Achieving Generally Recognized as Safe (GRAS) status is a critical milestone in food and ingredient safety. This status assures consumers, regulatory authorities, and industry stakeholders that a product or ingredient is safe for its intended use. In the United States, companies have two distinct pathways to attain GRAS status: FDA-Notified GRAS and Self-Affirmed GRAS. In this blog, we’ll explore both routes, delve into the history of the GRAS program, and discuss the significance of going beyond safety to gain a competitive edge in the market.
GRAS, or Generally Recognized as Safe, is a designation by the U.S. Food and Drug Administration (FDA) that a substance is safe for its intended use in food or as an ingredient. The GRAS status assures safety to consumers and regulatory authorities.
Self-affirmed GRAS is one of the two pathways to achieving GRAS status. In this process, a company or individual affirms that their product is safe based on the conclusion of a scientific expert panel. The key feature here is that companies do not need to consult the FDA, and there’s no requirement to notify the FDA of this conclusion. However, the GRAS conclusion must satisfy the criteria set by the FDA’s Final Rule.
The FDA-Notified GRAS pathway involves petitioning the FDA to review an ingredient and grant it GRAS status through a “No Questions/Objections Letter”. This process begins with a notification that includes a detailed description of the substance, its conditions of use, and the scientific basis for the GRAS determination. The FDA then evaluates this determination, and the response can be one of three possibilities, either indicating acceptance, insufficiency, or ceasing of evaluation. While the review process is voluntary, the FDA retains the authority to de-GRAS a substance if necessary.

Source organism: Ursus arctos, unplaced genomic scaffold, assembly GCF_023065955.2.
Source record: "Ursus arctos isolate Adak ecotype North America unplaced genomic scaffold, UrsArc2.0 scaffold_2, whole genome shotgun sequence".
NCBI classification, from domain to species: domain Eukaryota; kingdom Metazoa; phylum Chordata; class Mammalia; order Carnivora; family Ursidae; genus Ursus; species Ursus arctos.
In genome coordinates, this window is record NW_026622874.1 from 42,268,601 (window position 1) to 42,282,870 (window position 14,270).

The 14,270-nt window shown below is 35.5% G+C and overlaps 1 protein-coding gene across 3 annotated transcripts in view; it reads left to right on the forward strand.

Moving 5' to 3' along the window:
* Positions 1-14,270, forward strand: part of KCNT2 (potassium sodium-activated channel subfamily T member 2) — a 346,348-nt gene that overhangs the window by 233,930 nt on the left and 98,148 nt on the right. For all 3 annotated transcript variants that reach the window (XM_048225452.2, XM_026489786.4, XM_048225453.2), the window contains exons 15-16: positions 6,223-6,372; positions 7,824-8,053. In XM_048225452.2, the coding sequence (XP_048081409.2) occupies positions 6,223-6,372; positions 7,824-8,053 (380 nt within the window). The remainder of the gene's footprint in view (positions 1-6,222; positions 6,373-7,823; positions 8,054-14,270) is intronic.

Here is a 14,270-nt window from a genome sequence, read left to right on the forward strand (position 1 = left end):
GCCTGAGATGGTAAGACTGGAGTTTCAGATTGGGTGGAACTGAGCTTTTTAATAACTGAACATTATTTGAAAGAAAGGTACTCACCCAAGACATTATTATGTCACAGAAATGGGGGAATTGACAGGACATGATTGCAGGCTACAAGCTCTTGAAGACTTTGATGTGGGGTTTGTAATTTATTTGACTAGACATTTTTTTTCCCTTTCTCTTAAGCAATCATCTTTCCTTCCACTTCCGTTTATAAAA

The FDA has been regulating food and drugs since 1906, with several milestones in the development of the GRAS program. Notable moments include the passage of the 1938 Federal Food Drug and Cosmetic Act, which marked a significant step in recognizing GRAS substances as food substances. This meant they didn’t require a formal pre-market review by the FDA to ensure safety.
In 1972, the GRAS Affirmation process began, and in 1997, the FDA proposed a notification procedure, which became the GRAS “Final Rule” in 2016. This rule formalized the voluntary notification program, modernizing key aspects and emphasizing that a group of experts must agree on the safety of a food substance and that the safety information must be common knowledge.
For a more comprehensive history, visit the FDA’s Approach to the GRAS Provision: A History of Processes
Competitive advantage takes much more than just obtaining GRAS status for your product or ingredient. Setting yourself apart from your competitors also demonstrates that your product or ingredient is effective. A product’s efficacy is demonstrated through human clinical trials necessary to substantiate health claims.
dicentra assists companies at every phase of ingredient and product development, from GRAS and New Dietary Ingredient (NDI) filing to full-service contract research operations supporting human clinical trials’ design and conduct. To succeed in the market, it’s essential to go beyond safety and prove your product’s effectiveness.
GRAS status is a crucial regulatory milestone in the food and ingredient industry. This blog has provided you with an overview of the self-affirmed and FDA-notified GRAS pathways, their requirements, and the historical context of the GRAS program. However, the specific requirements for each unique ingredient can vary significantly. For personalized guidance and to determine the best regulatory pathway for your food additive or ingredient, consult a GRAS regulatory expert at dicentra. We can help outline specific data gaps and support you in your journey to obtaining GRAS status. Reach out to us today to get started on the path to GRAS success.